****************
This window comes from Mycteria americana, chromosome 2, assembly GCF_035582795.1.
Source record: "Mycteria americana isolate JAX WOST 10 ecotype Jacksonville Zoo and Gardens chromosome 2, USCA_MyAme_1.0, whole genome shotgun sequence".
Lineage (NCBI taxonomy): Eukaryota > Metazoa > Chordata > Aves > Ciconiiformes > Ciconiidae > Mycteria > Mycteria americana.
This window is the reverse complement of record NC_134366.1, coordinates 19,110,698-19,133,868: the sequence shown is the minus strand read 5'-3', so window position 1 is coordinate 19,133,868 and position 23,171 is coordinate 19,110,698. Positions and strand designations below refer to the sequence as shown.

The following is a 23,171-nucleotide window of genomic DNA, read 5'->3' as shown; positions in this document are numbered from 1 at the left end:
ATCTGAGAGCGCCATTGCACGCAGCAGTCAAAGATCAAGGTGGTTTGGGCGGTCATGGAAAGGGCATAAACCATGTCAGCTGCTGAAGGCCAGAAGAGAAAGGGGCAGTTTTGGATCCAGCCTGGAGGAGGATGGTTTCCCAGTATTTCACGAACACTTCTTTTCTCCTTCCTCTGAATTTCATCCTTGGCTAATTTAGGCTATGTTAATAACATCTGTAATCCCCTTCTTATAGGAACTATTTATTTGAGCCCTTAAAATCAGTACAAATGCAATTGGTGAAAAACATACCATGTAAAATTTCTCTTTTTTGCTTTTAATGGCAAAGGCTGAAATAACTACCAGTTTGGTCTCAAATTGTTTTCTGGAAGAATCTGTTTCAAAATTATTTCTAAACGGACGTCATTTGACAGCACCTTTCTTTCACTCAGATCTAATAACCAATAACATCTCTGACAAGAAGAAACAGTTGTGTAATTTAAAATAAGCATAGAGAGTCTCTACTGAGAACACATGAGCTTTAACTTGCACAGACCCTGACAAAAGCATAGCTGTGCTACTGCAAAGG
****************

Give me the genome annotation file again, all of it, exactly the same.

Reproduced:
This window comes from Mycteria americana, chromosome 2, assembly GCF_035582795.1.
Source record: "Mycteria americana isolate JAX WOST 10 ecotype Jacksonville Zoo and Gardens chromosome 2, USCA_MyAme_1.0, whole genome shotgun sequence".
Lineage (NCBI taxonomy): Eukaryota > Metazoa > Chordata > Aves > Ciconiiformes > Ciconiidae > Mycteria > Mycteria americana.
This window is the reverse complement of record NC_134366.1, coordinates 19,110,698-19,133,868: the sequence shown is the minus strand read 5'-3', so window position 1 is coordinate 19,133,868 and position 23,171 is coordinate 19,110,698. Positions and strand designations below refer to the sequence as shown.

The following is a 23,171-nucleotide window of genomic DNA, read 5'->3' as shown; positions in this document are numbered from 1 at the left end:
ATCTGAGAGCGCCATTGCACGCAGCAGTCAAAGATCAAGGTGGTTTGGGCGGTCATGGAAAGGGCATAAACCATGTCAGCTGCTGAAGGCCAGAAGAGAAAGGGGCAGTTTTGGATCCAGCCTGGAGGAGGATGGTTTCCCAGTATTTCACGAACACTTCTTTTCTCCTTCCTCTGAATTTCATCCTTGGCTAATTTAGGCTATGTTAATAACATCTGTAATCCCCTTCTTATAGGAACTATTTATTTGAGCCCTTAAAATCAGTACAAATGCAATTGGTGAAAAACATACCATGTAAAATTTCTCTTTTTTGCTTTTAATGGCAAAGGCTGAAATAACTACCAGTTTGGTCTCAAATTGTTTTCTGGAAGAATCTGTTTCAAAATTATTTCTAAACGGACGTCATTTGACAGCACCTTTCTTTCACTCAGATCTAATAACCAATAACATCTCTGACAAGAAGAAACAGTTGTGTAATTTAAAATAAGCATAGAGAGTCTCTACTGAGAACACATGAGCTTTAACTTGCACAGACCCTGACAAAAGCATAGCTGTGCTACTGCAAAGG